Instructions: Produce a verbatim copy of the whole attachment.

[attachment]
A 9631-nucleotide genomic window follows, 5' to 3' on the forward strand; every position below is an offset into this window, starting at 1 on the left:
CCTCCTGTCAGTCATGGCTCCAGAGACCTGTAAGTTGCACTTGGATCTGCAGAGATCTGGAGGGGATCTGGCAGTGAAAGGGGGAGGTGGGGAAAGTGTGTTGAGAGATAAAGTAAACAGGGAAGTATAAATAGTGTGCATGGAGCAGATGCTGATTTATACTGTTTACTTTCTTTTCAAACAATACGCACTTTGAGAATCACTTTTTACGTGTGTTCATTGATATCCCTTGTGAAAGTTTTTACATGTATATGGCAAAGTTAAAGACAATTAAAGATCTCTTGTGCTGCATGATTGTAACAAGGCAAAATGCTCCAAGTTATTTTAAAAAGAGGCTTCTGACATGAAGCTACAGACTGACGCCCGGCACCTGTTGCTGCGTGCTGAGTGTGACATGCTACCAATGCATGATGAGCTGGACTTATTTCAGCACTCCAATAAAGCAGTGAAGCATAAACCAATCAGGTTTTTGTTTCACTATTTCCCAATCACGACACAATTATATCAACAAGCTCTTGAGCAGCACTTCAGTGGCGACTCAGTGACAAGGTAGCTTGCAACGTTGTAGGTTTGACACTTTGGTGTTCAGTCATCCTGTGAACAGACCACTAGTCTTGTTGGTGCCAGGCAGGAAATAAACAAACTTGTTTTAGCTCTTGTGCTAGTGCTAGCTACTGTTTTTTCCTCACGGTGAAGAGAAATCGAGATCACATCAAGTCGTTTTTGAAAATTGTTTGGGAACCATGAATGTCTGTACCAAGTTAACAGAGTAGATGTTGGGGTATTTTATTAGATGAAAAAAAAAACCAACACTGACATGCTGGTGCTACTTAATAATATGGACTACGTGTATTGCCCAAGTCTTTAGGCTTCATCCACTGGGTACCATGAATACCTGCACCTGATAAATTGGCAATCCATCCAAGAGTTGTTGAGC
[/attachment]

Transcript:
A 9631-nucleotide genomic window follows, 5' to 3' on the forward strand; every position below is an offset into this window, starting at 1 on the left:
CCTCCTGTCAGTCATGGCTCCAGAGACCTGTAAGTTGCACTTGGATCTGCAGAGATCTGGAGGGGATCTGGCAGTGAAAGGGGGAGGTGGGGAAAGTGTGTTGAGAGATAAAGTAAACAGGGAAGTATAAATAGTGTGCATGGAGCAGATGCTGATTTATACTGTTTACTTTCTTTTCAAACAATACGCACTTTGAGAATCACTTTTTACGTGTGTTCATTGATATCCCTTGTGAAAGTTTTTACATGTATATGGCAAAGTTAAAGACAATTAAAGATCTCTTGTGCTGCATGATTGTAACAAGGCAAAATGCTCCAAGTTATTTTAAAAAGAGGCTTCTGACATGAAGCTACAGACTGACGCCCGGCACCTGTTGCTGCGTGCTGAGTGTGACATGCTACCAATGCATGATGAGCTGGACTTATTTCAGCACTCCAATAAAGCAGTGAAGCATAAACCAATCAGGTTTTTGTTTCACTATTTCCCAATCACGACACAATTATATCAACAAGCTCTTGAGCAGCACTTCAGTGGCGACTCAGTGACAAGGTAGCTTGCAACGTTGTAGGTTTGACACTTTGGTGTTCAGTCATCCTGTGAACAGACCACTAGTCTTGTTGGTGCCAGGCAGGAAATAAACAAACTTGTTTTAGCTCTTGTGCTAGTGCTAGCTACTGTTTTTTCCTCACGGTGAAGAGAAATCGAGATCACATCAAGTCGTTTTTGAAAATTGTTTGGGAACCATGAATGTCTGTACCAAGTTAACAGAGTAGATGTTGGGGTATTTTATTAGATGAAAAAAAAAACCAACACTGACATGCTGGTGCTACTTAATAATATGGACTACGTGTATTGCCCAAGTCTTTAGGCTTCATCCACTGGGTACCATGAATACCTGCACCTGATAAATTGGCAATCCATCCAAGAGTTGTTGAGC